We are looking for municipalities in Pennsylvania, Maryland, and Virginia to assist in developing alternative Pay for Success models to finance green infrastructure projects, using the first-of-its-kind Environmental Impact Bond issued by DC Water as an example.
Our objective: Create a model for funding green infrastructure that, where appropriate, can be duplicated in small-to-mid-size cities to help the cities meet federal and state Clean Water Act requirements.
What is green infrastructure?
Under the federal Clean Water Act, municipalities are required to address polluted runoff and antiquated sewage systems—some of which dump sanitary waste and raw sewage into local rivers and streams when moderate to heavy storms hit. Meeting clean-water goals in cities, towns, and urban counties is often difficult and expensive. Polluted runoff is a major source of pollution in the Bay that is still increasing, causing from 17 to over 20 percent of the nitrogen pollution to the Bay.
Newer runoff management techniques that address these issues include so-called green infrastructure—such as vegetated trenches, green roofs, and raingardens—that mimic natural processes, may be more cost-effective, and can provide other community benefits. But because of unfamiliarity, these practices may be seen as riskier and more difficult to finance.
What are Environmental Impact Bonds?
An Environmental Impact Bond is an innovative financing tool that uses a Pay for Success approach to provide up-front capital for environmental programs. In its most basic form, a municipality or municipal entity (such as a municipal utility) issues Environmental Impact Bonds and sells them to private investors to obtain funding to pay the cost of environmental capital projects (steps 2 to 3).
The municipal issuer is required to pay interest on the bonds and to repay the principal amount of the bonds on scheduled payment dates. In addition, at the end of an evaluation period (for example, five years), the municipal issuer will pay the investors an outcome payment if the project performance exceeds a specified threshold (effectively increasing the return to the investors) and the investors will pay the municipality a risk-sharing payment if the project performs below a lower threshold (effectively decreasing the return to the investors) (step 4). There are no payments in addition to scheduled principal and interest from either the municipality or the investors if the project performs within a range between the two thresholds.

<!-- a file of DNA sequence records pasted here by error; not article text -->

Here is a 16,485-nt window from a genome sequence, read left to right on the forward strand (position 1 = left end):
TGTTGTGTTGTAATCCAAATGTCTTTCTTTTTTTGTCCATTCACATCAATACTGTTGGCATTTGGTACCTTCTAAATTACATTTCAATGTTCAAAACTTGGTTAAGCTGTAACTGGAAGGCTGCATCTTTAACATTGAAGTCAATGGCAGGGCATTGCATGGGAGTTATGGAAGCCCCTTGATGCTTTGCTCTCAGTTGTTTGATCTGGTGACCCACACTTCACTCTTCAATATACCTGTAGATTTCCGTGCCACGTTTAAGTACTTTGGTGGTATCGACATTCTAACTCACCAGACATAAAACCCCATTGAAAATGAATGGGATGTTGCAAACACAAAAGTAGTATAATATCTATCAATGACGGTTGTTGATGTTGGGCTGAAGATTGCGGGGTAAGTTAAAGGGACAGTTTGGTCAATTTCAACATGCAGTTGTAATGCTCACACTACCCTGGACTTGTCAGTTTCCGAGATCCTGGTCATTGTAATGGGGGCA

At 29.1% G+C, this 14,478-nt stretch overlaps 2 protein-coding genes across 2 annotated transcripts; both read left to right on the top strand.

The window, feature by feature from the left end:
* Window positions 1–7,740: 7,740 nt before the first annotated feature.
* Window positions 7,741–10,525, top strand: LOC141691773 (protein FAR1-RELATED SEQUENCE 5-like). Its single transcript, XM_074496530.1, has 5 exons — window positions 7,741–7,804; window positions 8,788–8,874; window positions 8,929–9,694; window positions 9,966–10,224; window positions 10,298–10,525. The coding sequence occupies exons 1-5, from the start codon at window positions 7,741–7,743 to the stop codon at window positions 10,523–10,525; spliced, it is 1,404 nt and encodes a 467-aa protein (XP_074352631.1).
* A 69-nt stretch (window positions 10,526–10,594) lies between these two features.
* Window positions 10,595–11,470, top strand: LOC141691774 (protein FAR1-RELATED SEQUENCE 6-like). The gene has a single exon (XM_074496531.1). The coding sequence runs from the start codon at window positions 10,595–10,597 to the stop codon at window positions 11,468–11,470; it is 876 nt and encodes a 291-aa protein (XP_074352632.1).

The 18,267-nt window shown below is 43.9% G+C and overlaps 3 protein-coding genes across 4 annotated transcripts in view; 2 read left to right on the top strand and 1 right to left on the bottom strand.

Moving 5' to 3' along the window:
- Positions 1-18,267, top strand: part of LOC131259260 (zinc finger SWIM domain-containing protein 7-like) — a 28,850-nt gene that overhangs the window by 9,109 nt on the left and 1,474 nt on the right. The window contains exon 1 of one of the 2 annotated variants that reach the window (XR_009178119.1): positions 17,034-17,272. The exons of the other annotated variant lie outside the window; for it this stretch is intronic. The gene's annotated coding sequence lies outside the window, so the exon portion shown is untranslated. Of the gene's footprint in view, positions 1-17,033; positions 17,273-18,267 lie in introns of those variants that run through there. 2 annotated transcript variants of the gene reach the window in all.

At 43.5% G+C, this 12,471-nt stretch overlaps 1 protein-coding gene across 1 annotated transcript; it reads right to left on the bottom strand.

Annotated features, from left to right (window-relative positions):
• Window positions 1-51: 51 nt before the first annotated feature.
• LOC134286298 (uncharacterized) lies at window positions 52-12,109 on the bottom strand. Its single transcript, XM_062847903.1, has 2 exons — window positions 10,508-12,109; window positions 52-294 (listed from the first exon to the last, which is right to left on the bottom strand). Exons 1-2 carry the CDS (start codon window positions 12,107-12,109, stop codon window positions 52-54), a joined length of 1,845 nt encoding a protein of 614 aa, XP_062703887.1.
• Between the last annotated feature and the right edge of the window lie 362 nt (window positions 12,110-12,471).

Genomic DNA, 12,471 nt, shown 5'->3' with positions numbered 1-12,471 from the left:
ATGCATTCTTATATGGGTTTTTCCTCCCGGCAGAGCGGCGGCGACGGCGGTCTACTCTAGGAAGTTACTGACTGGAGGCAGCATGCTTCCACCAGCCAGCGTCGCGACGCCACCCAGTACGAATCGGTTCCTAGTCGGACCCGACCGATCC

In our program, we will help jurisdictions structure an Environmental Impact Bond issuance or other Pay for Success model tailored to their community's financial and environmental needs in order to realize green infrastructure solutions.
DC Water used an Environmental Impact Bond structure to finance infrastructure to manage stormwater runoff.
Why does this make sense for a local jurisdiction?
CBF and Quantified Ventures will provide assistance without charge to up to four communities to help them develop a Pay for Success financing model for green infrastructure projects.
Depending upon local circumstances, green infrastructure projects may also help a municipality meet other critical needs, such as:
- Reducing the risk of local flooding;
- Increasing local climate resiliency;
- Enhancing the overall aesthetics of a community; and
- Improving the local economy by providing employment opportunities to design, build, and maintain these projects
CBF held webinars in September 2017 introducing the Green Infrastructure and Environmental Impact Bonds project. Watch the video below.
The Green Infrastructure Environmental Impact Bond project being conducted by CBF, with our contractor Quantified Ventures, is supported in part by a generous grant from The Kresge Foundation. The Kresge Foundation is a $3.5 billion private, national foundation that works to expand opportunities in America’s cities through grantmaking and social investing in arts and culture, education, environment, health, human services, and community development in Detroit. In 2016, the Board of Trustees approved 474 grants totaling $141.5 million, and made 14 social investment commitments totaling $50.8 million. For more information, visit www.kresge.org.
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